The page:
Unlike the stereotypical husband, I am blessed with having my mother-in law here for two weeks. She normally stays for Christmas at my sister-in-law's, but as that family has had a year that makes the Book of Job look like a Barbara Cartland novel, she has come to us.
First blessing: we told the children (17 and 14) that Grandma might come to stay for Christmas and that would mean a lot of work before, during and after. "Mint!" was the reaction. ("Mint" is better than "cool".)
Second blessing: "Do you two want to go out so that we can Grandma-sit?" No, actually, because it's so many (ie 17) tears since we've been out together that we wouldn't know what to talk about, but what a delightful thought!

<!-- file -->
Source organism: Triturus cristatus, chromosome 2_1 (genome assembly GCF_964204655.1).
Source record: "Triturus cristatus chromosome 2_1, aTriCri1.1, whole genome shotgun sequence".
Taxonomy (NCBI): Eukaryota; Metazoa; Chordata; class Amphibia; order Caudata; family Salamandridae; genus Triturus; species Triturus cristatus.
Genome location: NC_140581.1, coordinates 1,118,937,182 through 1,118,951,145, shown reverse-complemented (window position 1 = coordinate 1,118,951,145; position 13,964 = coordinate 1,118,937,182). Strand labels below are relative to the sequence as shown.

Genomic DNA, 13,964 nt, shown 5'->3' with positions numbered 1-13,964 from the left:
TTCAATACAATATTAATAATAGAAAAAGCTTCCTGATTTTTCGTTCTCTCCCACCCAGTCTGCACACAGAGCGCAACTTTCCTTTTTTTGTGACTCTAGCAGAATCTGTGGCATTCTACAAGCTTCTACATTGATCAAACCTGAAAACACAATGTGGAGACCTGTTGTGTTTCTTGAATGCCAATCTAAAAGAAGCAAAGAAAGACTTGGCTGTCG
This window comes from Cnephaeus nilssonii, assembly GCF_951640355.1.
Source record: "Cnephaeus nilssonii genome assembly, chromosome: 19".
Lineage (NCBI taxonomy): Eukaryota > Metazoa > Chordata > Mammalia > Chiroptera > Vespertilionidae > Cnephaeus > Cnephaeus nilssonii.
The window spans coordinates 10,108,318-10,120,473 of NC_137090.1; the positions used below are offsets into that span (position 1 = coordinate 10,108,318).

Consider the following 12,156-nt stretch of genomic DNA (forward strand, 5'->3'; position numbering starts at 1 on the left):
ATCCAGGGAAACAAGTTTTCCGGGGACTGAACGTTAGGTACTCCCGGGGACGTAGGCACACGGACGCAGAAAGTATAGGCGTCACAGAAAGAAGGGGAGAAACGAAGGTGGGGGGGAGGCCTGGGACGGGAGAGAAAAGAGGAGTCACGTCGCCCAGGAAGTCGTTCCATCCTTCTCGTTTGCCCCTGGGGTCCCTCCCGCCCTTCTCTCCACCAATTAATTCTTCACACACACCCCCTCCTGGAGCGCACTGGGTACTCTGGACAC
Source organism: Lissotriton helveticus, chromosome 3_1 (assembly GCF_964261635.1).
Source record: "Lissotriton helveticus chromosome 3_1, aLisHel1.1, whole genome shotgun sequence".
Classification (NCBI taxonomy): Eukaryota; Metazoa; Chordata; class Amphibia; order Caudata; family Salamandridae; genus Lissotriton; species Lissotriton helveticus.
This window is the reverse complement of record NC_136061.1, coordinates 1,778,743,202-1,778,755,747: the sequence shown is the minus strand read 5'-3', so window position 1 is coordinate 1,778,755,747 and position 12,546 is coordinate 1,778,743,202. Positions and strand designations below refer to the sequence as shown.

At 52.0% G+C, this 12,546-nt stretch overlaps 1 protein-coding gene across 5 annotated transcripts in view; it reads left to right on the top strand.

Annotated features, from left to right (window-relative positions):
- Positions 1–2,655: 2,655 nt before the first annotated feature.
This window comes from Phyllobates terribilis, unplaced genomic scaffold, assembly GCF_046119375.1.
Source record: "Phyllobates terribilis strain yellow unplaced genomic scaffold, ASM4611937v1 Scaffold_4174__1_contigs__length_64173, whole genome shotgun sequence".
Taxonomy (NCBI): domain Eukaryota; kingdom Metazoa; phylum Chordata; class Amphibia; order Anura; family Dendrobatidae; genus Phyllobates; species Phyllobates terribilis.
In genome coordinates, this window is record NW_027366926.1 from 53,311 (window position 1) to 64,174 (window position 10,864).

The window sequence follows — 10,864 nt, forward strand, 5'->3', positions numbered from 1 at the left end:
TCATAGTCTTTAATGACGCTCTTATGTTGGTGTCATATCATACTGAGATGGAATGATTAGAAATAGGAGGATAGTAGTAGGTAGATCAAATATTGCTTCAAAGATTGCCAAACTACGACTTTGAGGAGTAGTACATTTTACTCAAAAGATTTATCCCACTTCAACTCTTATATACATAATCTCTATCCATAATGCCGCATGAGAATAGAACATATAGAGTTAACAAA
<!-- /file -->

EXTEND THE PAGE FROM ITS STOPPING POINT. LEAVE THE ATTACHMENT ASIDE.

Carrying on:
Third blessing: "Can I bring my friends in to meet Grandma?" And in troop teenagers, incredibly polite, just to meet somebody who is 83 years old and who treats them as though they were friends of her own age and generation.
Fourth blessing: children arranging the TV schedule around what Grandma might want to watch. "Oh dear! We won't be able to watch x: never mind - we can record it."
Fifth blessing: out for a walk and son says "Watch where you're walking Grandma: you're the only grandparent I have left!" and while wife and I look daggers at him, he and his Grandma burst out laughing.
Sixth blessing: my wife has her mother to stay for Christmas.
Seventh blessing: family. Christmas, and the Feast of the Holy Family, have added value this year because of an added and extremely welcome visiter.
And the stories: "My mother-in-law was a tailoress and did big dresses and hats so that when her mother was going to Nazareth (the chapel, not the town!) she couldn't walk on the pavement because her dress would brush against the walls, and she wouldn't walk in the gutter, so every Sunday she would walk to chapel down the middle of the road."